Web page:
The Delphi language itself has gotten no extra additions, only the VCL library has gotten a few improvements and generics have been tweaked further. Embarcadero has however put a lot of effort in making C++ Builder comply with the ISO standards for the language.
UML support in Delphi has been extended, most people do not use the UML integration, but it is quite extensive, it can automatically reverse engineer your project and create an UML diagram for it, you can also add classes and more to your project from the UML diagrams. You now have the ability to generate sequence diagrams of your code in UML which allows you to visually inspect how your code works. Aside from this you can now also easily add ancestors of your classes to the diagrams.
The main focus of the XE release is the DataSnap technology and the newly added support for cloud computing with Windows Azure and Amazon EC2. It is now possible to create DataSnap servers in C++ Builder. Clients can be created in Delphi, C++ Builder, RadPHP, and so on. Extra wizards to create web servers have also been added to the program and the REST protocol for communication between server and client. Furthermore the Windows Azure support is component based, which will allow you to easily interact with the Windows Azure cloud. The cloud computing support for Azure is also very powerful and will let you easily execute functions inside of your server that is running in the cloud from clients as if they were running locally.
I’ll be receiving my own copy of RAD Studio XE Professional in a few days and will share my thoughts about it then.
Today Embarcadero released the 3rd and final preview of RAD Studio XE, the preview shows the new ability to generate DataSnap servers in C++ Builder, connectivity to DataSnap servers from C++ Builder, Delphi and RadPHP, the new support for Microsoft Azure cloud computing and more. I’m don’t use most of these technologies myself so I won’t go into detail about them.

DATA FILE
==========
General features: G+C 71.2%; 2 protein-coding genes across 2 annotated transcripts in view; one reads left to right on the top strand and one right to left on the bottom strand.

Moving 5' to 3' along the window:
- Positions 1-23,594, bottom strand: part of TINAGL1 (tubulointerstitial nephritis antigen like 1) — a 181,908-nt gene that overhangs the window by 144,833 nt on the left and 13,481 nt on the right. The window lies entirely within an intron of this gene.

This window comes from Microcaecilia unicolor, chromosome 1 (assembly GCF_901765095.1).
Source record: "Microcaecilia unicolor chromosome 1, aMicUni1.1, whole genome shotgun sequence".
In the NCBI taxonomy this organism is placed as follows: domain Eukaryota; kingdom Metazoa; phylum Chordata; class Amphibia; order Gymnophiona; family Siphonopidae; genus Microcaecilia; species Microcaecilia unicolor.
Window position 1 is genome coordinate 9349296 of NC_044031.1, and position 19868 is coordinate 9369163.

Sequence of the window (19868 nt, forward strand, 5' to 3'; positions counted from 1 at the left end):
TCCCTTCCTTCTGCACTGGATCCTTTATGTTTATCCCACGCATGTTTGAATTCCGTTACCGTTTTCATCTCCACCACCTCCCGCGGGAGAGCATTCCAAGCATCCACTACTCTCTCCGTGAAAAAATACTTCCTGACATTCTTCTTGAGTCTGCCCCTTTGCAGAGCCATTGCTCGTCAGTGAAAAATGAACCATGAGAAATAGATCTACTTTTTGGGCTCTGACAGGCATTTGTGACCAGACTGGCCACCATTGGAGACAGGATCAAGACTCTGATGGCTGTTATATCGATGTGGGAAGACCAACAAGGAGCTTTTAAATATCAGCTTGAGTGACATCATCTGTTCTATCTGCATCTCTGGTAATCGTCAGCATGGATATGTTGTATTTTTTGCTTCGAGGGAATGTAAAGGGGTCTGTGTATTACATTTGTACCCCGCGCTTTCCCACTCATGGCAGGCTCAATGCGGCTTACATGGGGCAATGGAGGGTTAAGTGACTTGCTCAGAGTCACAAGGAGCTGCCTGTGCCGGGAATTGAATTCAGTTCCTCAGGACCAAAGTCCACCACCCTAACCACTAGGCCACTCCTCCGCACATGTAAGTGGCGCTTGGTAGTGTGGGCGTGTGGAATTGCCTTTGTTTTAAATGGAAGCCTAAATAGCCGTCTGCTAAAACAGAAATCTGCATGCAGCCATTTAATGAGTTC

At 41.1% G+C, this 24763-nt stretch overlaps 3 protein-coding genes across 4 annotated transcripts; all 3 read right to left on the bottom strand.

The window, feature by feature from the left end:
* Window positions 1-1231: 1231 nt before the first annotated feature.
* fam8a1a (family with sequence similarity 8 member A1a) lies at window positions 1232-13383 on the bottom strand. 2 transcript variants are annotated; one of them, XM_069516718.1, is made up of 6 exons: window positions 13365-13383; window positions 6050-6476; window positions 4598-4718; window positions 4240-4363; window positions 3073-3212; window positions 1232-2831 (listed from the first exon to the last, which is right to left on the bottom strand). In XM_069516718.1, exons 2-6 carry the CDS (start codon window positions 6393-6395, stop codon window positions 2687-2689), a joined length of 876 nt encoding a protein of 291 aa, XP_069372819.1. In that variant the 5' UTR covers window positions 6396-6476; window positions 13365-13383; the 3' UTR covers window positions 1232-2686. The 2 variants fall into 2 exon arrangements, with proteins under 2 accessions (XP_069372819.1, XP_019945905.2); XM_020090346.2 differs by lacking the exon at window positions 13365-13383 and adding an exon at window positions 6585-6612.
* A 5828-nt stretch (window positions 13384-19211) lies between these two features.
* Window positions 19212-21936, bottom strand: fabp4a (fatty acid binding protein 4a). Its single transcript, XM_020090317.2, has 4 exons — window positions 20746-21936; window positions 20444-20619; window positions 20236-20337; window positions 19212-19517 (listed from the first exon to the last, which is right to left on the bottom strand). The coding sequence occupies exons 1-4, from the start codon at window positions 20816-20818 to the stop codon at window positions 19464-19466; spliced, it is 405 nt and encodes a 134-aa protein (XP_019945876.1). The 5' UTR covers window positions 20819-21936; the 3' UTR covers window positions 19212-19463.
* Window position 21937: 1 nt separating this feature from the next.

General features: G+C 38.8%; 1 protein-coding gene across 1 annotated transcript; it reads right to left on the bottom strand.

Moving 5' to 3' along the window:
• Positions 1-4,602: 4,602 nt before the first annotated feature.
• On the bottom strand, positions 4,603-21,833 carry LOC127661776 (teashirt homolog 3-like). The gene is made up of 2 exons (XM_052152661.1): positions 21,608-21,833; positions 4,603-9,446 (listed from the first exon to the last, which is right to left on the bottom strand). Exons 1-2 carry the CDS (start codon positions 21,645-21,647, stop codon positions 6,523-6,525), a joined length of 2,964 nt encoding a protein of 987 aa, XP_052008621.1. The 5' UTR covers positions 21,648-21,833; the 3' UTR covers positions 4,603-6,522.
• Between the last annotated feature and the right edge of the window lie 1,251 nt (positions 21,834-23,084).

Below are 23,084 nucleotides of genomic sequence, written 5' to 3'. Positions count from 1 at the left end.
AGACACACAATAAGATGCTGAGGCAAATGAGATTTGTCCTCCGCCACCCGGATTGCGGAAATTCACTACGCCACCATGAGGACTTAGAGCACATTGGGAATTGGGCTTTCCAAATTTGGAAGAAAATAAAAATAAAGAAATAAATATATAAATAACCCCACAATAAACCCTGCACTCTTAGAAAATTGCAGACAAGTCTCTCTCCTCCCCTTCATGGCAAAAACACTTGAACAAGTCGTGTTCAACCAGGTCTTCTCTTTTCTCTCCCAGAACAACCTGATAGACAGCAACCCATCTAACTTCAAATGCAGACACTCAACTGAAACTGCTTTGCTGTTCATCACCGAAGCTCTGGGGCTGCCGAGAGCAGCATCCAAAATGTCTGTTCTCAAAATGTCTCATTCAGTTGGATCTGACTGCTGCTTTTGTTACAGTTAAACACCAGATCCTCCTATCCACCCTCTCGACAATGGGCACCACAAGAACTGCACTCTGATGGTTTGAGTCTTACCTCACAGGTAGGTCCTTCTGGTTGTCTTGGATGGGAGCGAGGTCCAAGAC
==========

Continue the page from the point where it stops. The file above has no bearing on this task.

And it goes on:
After doing some further investigation it seems that the cross-platform support for Delphi has yet again been moved up to a next release. The fact that Embarcadero wants to wait for them to fully stabilize the product before releasing it is certainly an admirable thing to do, but it does bring up some questions…
So what does this mean for RAD Studio XE? We’ve seen 2 previews so far, it shows us some nice new features, a lot of integrations of 3rd party applications to make coding more convenient. However, a lot of these applications are limited because they have a paying version, yet there’s barely any or no details on how this is dealt with in RAD Studio. Another somewhat big concern is whether this release is actually worth purchasing when updating from RAD Studio 2010. So far we have seen no actual new Delphi language features being previewed, all that remains is a bunch of new tools in the IDE of which now part only seem to be added to somewhat bulk up the product and make it appear as more than just a bugfix release. Personally I’m waiting for some details on language features, however i must admit that the addition of RadPHP makes the product somewhat more appealing as it had to be purchased separately previously and since the initial release as Delphi for PHP, RadPHP seems to have matured quite a lot.
It seems Embarcadero has also released a new roadmap, though there’s very little communication from the company about why the cross-platform support was moved up or even that it was, it clearly shows on the new roadmap that was released just 6 days ago. The cross-platform support has been jumping around a lot on the roadmap since it was initially announced, but it seems they have now finally brought everything together in a release named project “Pulsar”, which I assume will be Delphi 2012. The release promises to include x64 support for windows applications and the inclusion of cross-platform compiling for 32-bit mac applications, only for Delphi however. The release has no mentioning of Linux support which previously vanished from the roadmap, however it has reappeared in the Wheelhouse release, however note that they carefully refer to the Linux support as support for Linux servers which might suggest it will not support GUI applications. This release will also bring the cross-platform and x64 support to the other RAD Studio products, mainly C++ Builder of course.